Based on the ideas covered in previous installments of this series, I decided to write an article for the even-more-budget-conscious and the experimenters among us. It is not surprisingly called...
The MacGyver is probably more difficult to use than The Spartan or The Lone Ranger, but it can be fun to cobble together your own teaware in lieu of a proper setup. You will need more than just a bobby pin and a match, but not much more. You will need to duplicate the following: 1) Kettle, 2) Teapot, and 3) Cup.
This setup is ideal for the following people:
The Starving Artist/Student
This is even cheaper than The Spartan, and possibly The Lone Ranger, assuming you already own a couple of the items listed here. Even if you don't, they are a sound investment as you can use them for things other than tea.
The ScienTEAst (ugh, sorry for that)
For the tea fanatic who just isn't happy using boring, real teaware.
If you are packing light, worry not! Make use of those odds and ends at friends' and family's homes. [The Lone Ranger is likely to be better for hotel stays and such.]
The Multiple-Family Man
Need a tea fix, but don't want to run the risk that your multiple wives may meet and discover your identity while discussing your unique teawares and brewing habits? Keep the good stuff at one home, and sneak in some tea while pretending to have another hobby at the other!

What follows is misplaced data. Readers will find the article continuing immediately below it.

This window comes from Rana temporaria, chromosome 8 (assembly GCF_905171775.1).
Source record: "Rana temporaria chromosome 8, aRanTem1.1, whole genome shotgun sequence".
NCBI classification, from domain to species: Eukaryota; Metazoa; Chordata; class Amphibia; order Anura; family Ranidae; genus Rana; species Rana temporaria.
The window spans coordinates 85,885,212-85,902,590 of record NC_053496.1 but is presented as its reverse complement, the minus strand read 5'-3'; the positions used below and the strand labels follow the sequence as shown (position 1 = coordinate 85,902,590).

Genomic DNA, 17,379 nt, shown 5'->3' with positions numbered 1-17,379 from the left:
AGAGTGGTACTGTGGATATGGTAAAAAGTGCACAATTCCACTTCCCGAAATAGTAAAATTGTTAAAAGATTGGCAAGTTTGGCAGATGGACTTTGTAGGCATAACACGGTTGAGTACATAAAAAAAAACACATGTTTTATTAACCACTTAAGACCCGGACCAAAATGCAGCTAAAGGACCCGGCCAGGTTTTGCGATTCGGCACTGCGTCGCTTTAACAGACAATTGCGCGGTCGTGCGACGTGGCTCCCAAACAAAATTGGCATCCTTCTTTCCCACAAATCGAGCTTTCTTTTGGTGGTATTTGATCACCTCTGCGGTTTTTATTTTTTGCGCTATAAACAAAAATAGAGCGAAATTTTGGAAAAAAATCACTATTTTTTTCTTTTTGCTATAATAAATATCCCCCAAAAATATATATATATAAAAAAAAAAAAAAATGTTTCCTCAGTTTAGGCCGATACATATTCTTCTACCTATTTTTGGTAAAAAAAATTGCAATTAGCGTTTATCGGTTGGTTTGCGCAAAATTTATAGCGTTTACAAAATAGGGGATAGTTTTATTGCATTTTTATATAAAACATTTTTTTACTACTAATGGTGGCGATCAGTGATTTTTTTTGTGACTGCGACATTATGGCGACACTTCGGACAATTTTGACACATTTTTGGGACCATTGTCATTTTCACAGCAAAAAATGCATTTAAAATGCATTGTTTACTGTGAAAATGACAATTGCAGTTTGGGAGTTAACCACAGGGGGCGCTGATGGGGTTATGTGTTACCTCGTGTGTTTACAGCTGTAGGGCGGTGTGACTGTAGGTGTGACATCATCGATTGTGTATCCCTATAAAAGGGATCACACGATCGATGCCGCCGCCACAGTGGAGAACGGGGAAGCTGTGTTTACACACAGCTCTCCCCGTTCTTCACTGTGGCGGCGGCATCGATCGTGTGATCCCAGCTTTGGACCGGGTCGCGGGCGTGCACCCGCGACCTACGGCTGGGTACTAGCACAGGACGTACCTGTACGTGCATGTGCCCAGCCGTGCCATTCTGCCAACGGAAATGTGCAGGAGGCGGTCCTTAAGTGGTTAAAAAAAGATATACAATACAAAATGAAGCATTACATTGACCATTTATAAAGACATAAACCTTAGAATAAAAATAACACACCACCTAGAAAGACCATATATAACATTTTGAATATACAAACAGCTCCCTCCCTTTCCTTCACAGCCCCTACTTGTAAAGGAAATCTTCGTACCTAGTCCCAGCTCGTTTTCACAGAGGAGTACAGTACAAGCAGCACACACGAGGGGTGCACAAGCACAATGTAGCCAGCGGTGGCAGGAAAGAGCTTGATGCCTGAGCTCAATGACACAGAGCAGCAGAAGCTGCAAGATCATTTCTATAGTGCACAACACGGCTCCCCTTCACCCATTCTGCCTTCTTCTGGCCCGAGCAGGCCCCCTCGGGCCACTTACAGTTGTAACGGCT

1. Improvised Kettle
If you have a basic stove-top kettle and a stove, you are set. If you have a stove (or a hot plate) but not a kettle, a saucepan will do in a pinch— just be careful when pouring, as it is not exactly a precision tool.
If you do not have a stove, but do have a microwave and a microwave-safe liquid measuring cup (preferably with a spout), you can use them to heat water IF YOU ARE VERY CAREFUL. If your measuring cup is too smooth, bubbles will not form even if your water is heated to its boiling point. As soon as you give it something to form bubbles on (teabag, lint, finger, anything really), it will boil instantaneously and explosively. This is a bad thing. However, this can be avoided if you place a rough wooden item like a popsicle stick or wooden skewer into the measuring cup along with your water, as these items will provide nucleation sites— places for bubbles to form as the water boils.